Irish cardinal apologizes for hiding abuse
Ireland's senior Catholic Church cardinal on Wednesday offered an apology for his handling of a case involving an abusive priest decades ago, and said he doesn't know what his future holds.
Cardinal Sean Brady was a priest in 1975 when abuse allegations were raised against another priest, Brendan Smyth. At a meeting at that time, Brady asked two victims — boys aged 10 and 14 — to sign letters agreeing they would remain silent. The church did not share the information with police.
It was about two decades before Smyth was eventually convicted of abusing children.
"This week a painful episode from my own past has come before me," Brady said in Armagh, Northern Ireland, during his St. Patrick's Day mass. "I have listened to reaction from people to my role in events 35 years ago.
"I want to say to anyone who has been hurt by any failure on my part that I apologize to you with all my heart," Brady said during his mass. "I also apologize to all those who feel I have let them down."
The revelations have led to pressure on Brady to consider resigning. He has said he would only step down if asked by the Pope.
An investigation revealed in 2009 that church leaders had protected Irish priests suspected of sexually abusing children.
The report on the scandal accused church leaders of "obsessively" hiding child abuse in the Dublin archdiocese for decades.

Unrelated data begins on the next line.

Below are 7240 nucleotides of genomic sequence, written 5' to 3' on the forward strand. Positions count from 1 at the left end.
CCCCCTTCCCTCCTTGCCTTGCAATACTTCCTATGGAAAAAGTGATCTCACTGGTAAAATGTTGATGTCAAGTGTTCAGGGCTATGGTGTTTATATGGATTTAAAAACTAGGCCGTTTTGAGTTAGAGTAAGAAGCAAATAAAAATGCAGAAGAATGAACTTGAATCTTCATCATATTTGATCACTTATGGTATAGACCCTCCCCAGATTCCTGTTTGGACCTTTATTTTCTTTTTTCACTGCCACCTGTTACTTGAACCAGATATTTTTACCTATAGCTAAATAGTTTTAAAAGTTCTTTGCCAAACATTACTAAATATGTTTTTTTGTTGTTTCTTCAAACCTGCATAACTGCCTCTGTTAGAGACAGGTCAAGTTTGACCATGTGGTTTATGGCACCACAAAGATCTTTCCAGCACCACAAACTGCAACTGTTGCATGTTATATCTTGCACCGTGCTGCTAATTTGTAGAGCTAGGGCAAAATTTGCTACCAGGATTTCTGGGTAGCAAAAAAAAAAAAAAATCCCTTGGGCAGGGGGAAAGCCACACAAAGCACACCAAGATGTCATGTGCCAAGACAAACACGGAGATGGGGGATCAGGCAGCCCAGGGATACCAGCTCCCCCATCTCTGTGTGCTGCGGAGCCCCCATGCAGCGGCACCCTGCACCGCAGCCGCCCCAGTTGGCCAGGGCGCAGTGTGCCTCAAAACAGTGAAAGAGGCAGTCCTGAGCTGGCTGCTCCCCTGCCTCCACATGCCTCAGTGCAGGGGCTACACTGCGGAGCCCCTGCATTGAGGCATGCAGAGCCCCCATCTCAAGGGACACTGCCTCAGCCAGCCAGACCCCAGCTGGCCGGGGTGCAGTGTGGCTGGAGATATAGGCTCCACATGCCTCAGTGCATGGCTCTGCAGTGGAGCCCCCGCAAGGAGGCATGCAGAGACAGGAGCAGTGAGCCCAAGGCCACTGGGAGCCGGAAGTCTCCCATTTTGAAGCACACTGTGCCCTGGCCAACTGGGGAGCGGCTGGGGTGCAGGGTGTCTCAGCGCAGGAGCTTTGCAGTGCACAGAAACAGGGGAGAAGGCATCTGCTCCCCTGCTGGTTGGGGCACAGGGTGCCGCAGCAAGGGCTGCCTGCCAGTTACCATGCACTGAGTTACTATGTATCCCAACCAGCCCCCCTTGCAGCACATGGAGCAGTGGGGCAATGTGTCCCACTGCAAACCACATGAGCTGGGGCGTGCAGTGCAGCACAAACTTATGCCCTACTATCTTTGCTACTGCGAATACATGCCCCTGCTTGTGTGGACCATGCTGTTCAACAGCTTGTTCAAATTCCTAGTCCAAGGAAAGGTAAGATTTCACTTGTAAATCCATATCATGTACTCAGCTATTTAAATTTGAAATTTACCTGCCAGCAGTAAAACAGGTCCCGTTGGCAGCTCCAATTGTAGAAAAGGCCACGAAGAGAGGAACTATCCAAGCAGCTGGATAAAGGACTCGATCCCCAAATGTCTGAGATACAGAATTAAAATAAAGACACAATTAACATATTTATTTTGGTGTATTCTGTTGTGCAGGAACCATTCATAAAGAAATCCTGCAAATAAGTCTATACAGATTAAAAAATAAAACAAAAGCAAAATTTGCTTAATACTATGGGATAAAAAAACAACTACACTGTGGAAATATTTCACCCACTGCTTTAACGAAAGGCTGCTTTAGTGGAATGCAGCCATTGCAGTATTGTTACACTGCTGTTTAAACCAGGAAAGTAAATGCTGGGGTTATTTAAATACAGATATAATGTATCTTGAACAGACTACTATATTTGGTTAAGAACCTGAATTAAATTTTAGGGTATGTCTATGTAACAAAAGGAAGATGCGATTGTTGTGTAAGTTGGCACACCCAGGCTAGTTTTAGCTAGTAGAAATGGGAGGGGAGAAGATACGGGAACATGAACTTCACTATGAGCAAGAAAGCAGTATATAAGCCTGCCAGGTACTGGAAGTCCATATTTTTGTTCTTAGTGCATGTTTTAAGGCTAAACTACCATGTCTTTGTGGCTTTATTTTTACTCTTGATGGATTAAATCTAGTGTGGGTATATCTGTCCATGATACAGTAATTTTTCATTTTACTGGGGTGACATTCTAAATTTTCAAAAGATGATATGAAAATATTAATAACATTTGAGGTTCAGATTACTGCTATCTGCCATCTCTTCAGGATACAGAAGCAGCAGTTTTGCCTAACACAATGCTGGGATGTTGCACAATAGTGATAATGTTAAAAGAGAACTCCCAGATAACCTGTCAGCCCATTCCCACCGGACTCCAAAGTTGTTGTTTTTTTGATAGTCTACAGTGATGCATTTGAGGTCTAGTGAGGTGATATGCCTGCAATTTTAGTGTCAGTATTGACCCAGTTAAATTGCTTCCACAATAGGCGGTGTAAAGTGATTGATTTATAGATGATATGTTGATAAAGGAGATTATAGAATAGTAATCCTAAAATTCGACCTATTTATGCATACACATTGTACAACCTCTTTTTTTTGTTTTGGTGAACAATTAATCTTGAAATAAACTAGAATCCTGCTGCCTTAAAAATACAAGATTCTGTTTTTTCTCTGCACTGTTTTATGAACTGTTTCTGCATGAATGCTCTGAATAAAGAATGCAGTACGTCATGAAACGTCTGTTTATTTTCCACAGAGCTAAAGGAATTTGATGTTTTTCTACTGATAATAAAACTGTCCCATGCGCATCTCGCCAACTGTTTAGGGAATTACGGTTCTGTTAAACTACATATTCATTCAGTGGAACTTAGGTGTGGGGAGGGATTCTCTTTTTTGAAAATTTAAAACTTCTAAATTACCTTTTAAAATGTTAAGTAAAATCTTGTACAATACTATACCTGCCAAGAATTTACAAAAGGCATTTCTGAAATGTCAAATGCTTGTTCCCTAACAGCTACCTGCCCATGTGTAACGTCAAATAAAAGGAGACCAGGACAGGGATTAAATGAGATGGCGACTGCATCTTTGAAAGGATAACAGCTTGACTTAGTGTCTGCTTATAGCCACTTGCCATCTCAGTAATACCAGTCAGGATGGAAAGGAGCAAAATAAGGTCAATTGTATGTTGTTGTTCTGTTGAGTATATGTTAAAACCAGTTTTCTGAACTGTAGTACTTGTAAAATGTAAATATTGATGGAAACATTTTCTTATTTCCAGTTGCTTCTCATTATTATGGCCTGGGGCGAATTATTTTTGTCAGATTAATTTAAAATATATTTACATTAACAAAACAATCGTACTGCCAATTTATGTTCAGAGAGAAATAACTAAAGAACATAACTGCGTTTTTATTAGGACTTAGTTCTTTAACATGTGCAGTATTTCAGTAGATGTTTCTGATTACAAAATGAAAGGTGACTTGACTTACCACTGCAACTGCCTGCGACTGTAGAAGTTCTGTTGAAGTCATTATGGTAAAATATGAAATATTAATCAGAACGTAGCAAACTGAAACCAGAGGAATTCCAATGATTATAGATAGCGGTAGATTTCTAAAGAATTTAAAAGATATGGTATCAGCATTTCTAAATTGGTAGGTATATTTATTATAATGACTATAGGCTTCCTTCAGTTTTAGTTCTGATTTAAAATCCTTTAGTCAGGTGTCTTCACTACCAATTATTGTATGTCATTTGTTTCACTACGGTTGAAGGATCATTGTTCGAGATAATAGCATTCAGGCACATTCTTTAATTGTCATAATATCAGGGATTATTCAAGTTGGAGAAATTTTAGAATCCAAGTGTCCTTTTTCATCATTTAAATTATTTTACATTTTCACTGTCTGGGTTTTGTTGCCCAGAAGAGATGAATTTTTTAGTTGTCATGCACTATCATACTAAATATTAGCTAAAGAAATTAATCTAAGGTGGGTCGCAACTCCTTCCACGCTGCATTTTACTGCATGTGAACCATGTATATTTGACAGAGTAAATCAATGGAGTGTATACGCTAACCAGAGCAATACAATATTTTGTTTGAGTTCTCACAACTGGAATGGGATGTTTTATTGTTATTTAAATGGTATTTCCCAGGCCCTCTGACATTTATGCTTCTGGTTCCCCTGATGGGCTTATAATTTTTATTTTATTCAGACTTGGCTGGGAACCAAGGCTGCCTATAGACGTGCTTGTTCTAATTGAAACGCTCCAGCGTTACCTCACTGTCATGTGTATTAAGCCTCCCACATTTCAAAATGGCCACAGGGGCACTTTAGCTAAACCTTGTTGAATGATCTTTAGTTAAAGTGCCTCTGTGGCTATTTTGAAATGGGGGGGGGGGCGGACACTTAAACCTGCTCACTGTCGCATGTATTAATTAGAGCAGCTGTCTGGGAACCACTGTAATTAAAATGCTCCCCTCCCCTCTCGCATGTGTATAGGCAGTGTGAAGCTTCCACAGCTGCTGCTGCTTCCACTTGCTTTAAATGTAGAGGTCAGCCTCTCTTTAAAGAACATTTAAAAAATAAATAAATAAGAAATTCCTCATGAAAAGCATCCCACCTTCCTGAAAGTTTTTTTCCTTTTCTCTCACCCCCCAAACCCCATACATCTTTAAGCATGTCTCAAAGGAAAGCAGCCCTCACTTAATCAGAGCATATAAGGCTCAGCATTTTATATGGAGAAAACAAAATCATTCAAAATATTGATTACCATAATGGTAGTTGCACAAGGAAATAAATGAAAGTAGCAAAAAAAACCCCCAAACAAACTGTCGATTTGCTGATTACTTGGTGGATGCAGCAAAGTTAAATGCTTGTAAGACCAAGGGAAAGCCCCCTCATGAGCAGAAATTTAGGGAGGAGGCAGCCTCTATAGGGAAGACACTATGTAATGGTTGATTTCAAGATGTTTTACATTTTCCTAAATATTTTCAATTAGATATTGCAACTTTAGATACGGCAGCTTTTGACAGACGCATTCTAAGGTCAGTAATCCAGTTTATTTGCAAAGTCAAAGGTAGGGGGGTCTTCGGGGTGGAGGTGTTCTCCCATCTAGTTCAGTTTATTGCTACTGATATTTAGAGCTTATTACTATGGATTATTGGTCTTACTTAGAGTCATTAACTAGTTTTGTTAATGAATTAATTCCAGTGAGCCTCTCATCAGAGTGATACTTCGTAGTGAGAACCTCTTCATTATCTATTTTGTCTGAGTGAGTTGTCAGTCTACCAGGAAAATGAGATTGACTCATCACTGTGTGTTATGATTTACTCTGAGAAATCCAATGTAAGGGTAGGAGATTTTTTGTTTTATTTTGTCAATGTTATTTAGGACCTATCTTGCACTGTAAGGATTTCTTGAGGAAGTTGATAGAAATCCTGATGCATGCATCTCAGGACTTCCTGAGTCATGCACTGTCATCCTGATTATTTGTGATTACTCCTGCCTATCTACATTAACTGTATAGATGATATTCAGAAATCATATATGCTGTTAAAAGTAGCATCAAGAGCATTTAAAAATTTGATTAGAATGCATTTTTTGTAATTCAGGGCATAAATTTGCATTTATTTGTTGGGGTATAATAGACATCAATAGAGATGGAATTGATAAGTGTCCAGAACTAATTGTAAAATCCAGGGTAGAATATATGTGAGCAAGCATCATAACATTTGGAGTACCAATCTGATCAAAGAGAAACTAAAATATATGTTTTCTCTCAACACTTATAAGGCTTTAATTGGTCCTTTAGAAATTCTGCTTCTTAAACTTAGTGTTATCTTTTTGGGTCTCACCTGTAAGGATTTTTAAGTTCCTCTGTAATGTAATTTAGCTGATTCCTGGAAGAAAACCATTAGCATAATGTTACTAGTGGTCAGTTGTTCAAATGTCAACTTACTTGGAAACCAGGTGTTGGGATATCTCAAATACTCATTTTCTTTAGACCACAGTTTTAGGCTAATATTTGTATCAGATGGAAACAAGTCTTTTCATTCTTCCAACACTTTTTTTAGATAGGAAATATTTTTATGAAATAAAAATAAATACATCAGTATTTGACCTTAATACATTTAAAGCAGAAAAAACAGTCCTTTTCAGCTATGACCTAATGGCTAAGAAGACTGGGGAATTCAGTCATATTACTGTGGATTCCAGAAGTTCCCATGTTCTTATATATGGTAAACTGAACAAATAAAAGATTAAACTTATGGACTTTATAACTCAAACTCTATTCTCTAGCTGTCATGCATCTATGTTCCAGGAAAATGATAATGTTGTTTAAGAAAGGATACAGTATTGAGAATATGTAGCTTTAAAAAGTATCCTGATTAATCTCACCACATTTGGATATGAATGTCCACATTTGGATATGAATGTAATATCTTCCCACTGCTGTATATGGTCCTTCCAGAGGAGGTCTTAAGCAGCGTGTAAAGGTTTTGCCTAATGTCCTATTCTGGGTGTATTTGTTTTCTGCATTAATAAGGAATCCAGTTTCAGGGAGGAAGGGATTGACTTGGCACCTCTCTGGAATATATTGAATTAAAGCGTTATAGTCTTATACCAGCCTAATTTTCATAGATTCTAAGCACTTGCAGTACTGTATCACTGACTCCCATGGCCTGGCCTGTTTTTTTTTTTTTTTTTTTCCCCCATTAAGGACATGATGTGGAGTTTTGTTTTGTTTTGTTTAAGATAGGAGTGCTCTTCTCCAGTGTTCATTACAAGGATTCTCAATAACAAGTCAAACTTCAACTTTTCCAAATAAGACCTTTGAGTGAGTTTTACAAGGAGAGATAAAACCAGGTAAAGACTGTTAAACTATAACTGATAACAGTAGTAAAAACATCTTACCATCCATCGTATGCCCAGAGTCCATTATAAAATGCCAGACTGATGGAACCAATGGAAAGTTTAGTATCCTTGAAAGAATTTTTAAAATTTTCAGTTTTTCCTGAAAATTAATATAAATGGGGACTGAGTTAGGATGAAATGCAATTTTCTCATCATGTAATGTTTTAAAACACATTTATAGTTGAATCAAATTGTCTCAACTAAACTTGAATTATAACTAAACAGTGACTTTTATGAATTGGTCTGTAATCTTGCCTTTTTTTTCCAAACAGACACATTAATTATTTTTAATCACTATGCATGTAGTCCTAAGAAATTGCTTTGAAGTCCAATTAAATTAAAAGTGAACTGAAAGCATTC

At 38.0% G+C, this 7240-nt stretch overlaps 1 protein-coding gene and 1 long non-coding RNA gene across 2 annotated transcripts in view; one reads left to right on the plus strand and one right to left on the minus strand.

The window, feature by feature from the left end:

A separate report in Ireland had been released months earlier documenting sexual, physical and psychological abuse in Catholic-run schools, workhouses and orphanage.
The abuse — and its subsequent coverup — is estimated to have run from the 1930s to the 1990s and involved more than 15,000 children.
In other developments Wednesday related to the sex scandal, the Pope is hoping his pending letter to Irish Catholics about abuse in the church will help with "repentance, healing and renewal."
The Irish church has been "severely shaken" by the crisis, the pontiff said in English, adding that he was "deeply concerned."
Pope Benedict XVI made the comments during his weekly general audience.
"I ask all of you to read it [the letter] for yourselves, with an open heart and in a spirit of faith," Benedict said. "My hope is that it will help in the process of repentance, healing and renewal."
The Pope is expected to sign the letter on Friday before it is sent to Irish Catholics.
Merkel speaks out
Benedict did not address abuse allegations in Germany and elsewhere.
In her first public comments on the abuse scandal, German Chancellor Angela Merkel said the damage suffered by abuse victims cannot be fully repaired.
People alleging abuse by church officials have been surfacing across Germany, and the allegations have included the Regensburger Domspatzen boys choir, which was led for three decades by Rev. Georg Ratzinger, the Pope's brother.
On Monday, the old diocese of the Pope suspended a priest who was convicted in 1986 of sexually abusing minors. The church also accepted the resignation of the priest's superior.The archdiocese of Munich and Freising suspended the priest, who has been identified only as Rev. H., after he violated the condition that he not work with youth. The Pope served as archbishop of Munich and Freising from 1977 to 1986 before he went to Rome.
With files from The Associated Press